Mango salsa adds a nice sweet and very slight spicy kick to a dish.
Colorful mango salsa is a healthy addition to blackened fish tacos, grilled chicken, fish or pork. It’s also an updated version for dipping chips into. Eat it as a salad in its own right or top a green salad with a couple of spoonfuls of mango salsa and skip the dressing. Delicious! At just 100 calories per one-cup serving and 100% of your daily vitamin C, mangos pack a great nutritional punch.
How To Choose A Ripe Mango and Ways To Ripen And Store Mangoes
Mangos are beautiful fruit. You would think that the red color would indicate its ripeness, but it doesn’t. If you will be using the mango right away gently squeeze it, the skin should give a little. It’s similar to how you would judge an avocado.
If you will not be using the mango for a few days then pick a harder fruit that will most likely ripen and get sweeter in a few days.
Store unripe mangoes on your counter top, not in the refrigerator. If you want to speed up the ripening, put the mangoes in a paper bag and fold down the top of the bag.
Once the mangoes are ripe then store in the refrigerator. You can store a whole ripe mango in the refrigerator for up to 5 days. Diced mangoes can be stored in an airtight container in the refrigerator for 3 days or in the freezer for up to 6 months. The site www.mango.org has everything you ever wanted to know about mangoes and more!
How To Cut A Mango
See this post on How To Cut A Mango the easy way, it’s really very simple to cut a mango once you know the steps. You can also save time buying pre-cut mango in the produce section, it’s more expensive but a time saver. I’d save the frozen mango chunks for smoothies because the texture isn’t as firm as a fresh mango.
What To Serve With Mango Salsa
Serve with fish tacos, especially blackened fish tacos to counter balance the heat with a cool refreshing tropical hit like the mango salsa.
Mango salsa makes a delicious tropical alternative for chips, instead of the standard red salsa.
You can also eat the mango salsa straight up by itself or top a green salad with a couple of spoonfuls and skip the typical salad dressing.
Our juicy tropical mango salsa is a great addition to grilled or baked fish, chicken or pork. The salsa really brings these types of dishes to life.
How To Make Tropical Mango Salsa With A Kick
So incredibly simple. Mix all ingredients in small bowl. Season with salt and pepper. You can make the mango salsa up to 6 hours ahead, just cover and chill.
Ingredient Substitutions For Mango Salsa
The red pepper and red onion add flavor as well as beautiful color. You can skip the red pepper if you like and replace it with a red tomato. The red onion can easily be replaced with a sweet onion, but again, you’ll be missing that punch of color that looks so great in this dish.
English cucumber is longer and thinner than the typical cucumber you see in the store and it typically has a plastic wrap around it. The skin is thinner and the seeds smaller so there is no need to peel or seed the English cucumber for the mango salsa. English cucumbers are usually more expensive so you’ll have to weigh convenience versus cost. If you choose to substitute a regular cucumber, then peel and see before dicing. You’ll lose some of that green color that makes the salsa pretty though.
There are cilantro haters out there and there are cilantro lovers. If you don’t care for cilantro you can substitute the fresh taste of Italian leaf parsley.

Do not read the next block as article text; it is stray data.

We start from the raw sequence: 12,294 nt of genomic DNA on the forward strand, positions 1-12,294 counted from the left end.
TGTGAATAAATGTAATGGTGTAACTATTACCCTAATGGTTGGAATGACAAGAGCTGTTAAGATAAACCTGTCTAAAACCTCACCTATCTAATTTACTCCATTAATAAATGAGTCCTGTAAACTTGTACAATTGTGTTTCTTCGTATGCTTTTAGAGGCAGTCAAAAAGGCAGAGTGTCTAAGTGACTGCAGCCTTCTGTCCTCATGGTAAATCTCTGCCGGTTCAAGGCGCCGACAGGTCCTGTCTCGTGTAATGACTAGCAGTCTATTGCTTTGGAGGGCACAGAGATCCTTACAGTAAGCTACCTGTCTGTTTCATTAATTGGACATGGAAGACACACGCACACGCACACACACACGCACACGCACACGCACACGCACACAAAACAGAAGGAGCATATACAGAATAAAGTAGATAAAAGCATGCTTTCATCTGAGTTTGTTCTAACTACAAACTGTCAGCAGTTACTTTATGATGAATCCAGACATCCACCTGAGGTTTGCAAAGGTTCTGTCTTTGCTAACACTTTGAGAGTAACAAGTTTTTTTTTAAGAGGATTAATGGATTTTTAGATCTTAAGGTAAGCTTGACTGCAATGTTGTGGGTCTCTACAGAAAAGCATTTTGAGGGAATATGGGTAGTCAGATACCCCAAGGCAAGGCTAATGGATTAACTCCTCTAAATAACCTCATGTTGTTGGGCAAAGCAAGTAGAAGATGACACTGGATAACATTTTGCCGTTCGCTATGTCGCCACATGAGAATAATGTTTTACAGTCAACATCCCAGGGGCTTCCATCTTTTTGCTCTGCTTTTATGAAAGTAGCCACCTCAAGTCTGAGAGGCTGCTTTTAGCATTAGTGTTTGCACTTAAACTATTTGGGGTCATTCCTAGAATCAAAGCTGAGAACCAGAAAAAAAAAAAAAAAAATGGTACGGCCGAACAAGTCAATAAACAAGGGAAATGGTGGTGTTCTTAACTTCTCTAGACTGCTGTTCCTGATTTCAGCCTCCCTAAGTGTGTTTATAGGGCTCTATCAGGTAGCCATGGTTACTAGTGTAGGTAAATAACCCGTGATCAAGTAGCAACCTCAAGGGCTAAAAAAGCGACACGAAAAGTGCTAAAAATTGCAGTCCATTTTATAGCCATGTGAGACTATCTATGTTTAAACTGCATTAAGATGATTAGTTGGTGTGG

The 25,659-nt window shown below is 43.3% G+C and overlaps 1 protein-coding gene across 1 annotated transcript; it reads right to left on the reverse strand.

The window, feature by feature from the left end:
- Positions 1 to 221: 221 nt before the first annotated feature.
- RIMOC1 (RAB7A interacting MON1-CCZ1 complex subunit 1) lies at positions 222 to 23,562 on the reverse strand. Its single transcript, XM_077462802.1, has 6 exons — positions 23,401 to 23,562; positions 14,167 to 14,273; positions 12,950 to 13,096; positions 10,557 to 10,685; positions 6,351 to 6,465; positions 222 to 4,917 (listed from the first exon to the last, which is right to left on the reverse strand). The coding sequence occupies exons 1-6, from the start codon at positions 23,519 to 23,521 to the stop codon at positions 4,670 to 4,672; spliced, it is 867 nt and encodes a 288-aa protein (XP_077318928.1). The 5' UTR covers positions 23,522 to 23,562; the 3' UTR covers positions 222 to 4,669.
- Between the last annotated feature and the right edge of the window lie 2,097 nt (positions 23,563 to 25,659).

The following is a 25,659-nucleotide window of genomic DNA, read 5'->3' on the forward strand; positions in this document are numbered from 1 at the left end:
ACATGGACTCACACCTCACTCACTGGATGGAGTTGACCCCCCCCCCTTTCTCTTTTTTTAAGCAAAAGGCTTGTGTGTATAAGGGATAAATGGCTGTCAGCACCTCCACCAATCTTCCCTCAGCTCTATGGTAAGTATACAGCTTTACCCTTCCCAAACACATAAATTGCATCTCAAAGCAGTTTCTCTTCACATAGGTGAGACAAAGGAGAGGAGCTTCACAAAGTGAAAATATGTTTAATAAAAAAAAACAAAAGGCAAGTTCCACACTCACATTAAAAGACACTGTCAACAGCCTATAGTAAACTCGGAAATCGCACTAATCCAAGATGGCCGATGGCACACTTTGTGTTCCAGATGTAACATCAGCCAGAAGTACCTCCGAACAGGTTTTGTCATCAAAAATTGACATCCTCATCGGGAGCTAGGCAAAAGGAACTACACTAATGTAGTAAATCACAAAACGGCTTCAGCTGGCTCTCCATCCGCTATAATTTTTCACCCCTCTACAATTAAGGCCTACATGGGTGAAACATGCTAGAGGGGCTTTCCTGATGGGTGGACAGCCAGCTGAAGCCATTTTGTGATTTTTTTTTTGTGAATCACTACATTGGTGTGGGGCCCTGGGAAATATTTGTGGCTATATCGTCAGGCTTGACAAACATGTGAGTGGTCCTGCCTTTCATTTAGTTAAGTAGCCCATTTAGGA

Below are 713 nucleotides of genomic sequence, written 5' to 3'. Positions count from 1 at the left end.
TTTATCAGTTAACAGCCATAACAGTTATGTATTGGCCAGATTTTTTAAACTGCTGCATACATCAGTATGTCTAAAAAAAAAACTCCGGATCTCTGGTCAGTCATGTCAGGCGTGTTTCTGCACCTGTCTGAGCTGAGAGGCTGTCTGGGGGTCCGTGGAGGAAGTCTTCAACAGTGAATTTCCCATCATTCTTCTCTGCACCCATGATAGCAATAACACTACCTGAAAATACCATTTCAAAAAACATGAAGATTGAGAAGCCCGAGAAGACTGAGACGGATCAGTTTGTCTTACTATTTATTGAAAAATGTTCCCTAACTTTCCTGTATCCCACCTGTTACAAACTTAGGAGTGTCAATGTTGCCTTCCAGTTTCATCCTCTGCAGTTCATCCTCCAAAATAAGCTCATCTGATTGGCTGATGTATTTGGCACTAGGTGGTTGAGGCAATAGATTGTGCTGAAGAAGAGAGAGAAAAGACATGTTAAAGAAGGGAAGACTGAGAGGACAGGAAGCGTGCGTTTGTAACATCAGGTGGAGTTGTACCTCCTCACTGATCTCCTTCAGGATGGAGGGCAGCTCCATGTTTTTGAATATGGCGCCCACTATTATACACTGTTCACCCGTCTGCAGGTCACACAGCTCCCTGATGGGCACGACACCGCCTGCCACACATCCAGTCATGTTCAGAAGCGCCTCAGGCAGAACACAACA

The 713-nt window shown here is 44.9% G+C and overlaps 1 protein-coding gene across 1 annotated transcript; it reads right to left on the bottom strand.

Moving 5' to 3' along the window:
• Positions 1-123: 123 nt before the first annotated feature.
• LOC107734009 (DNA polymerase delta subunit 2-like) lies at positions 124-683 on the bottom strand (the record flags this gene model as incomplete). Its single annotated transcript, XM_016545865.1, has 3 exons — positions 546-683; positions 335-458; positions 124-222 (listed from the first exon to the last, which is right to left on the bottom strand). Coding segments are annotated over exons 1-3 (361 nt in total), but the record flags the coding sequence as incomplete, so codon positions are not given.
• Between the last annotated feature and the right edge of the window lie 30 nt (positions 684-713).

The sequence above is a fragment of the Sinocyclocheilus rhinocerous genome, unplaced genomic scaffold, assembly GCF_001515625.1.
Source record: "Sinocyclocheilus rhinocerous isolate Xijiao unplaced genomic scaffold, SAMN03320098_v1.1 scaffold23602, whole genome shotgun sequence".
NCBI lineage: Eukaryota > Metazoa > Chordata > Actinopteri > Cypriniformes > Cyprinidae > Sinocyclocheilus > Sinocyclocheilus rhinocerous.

How To Tone Down Or Up The Heat In Mango Salsa
First, the “heat” in our mango salsa is already very mild, but for those that don’t like anything spicy we have a solution. When using a jalapeno you can remove the white membranes (veins) as well as the seeds which is where the heat lives. So the hotter you want the mango salsa the more seeds and membranes you want to keep in. And for those of you who have never cut a chili before, do NOT touch your eyes until you have washed your hands, it will sting. I leave the chilies to be cut last since you’ll naturally be washing your hands and cutting board at that time.
I would urge you to try the jalapeno without the membrane and seeds, you’ll likely enjoy the taste and realize that the heat isn’t very potent. If you are buying jalapenos at local farmers market or growing your own, they will most likely be hotter than the grocery store variety. Ask the farmer about the heat in their produce.
Serrano chilies are similar in taste and look but are a bit stronger in heat, they can be substituted for the jalapeno and would be a natural step for a slightly hotter mango salsa.
Want to really increase the heat in the mango salsa? Then go with a habanero or scotch bonnet chili. I think that will overpower if you are serving it as a topping to chicken, fish or tacos. But if using as a dip with chips then you may want to try a fiery hot mango salsa. Go for it!
Mango Salsa With A Kick
Our tropical mango salsa has a slight kick to it with jalapenos. You can spice it up or down. Use on fish tacos, baked/grilled chicken, fish or pork. Add to a salad or use as a dip for chips. Super easy and delicious.
- 2 Medium Mangoes diced
- 1 Cup English cucumber diced, about 1/2 the cucumber
- 1 Small Red Bell Pepper diced
- 1 Medium Jalapeno veins and seeds removed if you want to lessen the heat
- 3/4 Cup Red onion diced
- 1 Large Lime juiced
- 3/4 Cup Fresh cilantro chopped, reserve some leaves for garnish
- Kosher salt and black pepper I used about 1/4 teaspoon salt and 1/8 teaspoon pepper
Mix all of the ingredients together up to 6 hours before serving. Cover and chill.
If making more than 6 hours before then hold the salt and lime juice until just before serving.
Use mango salsa as a dip for chips, a topping to baked/grilled fish, chicken or pork, as a salad topping instead of dressing or as a side all on its own.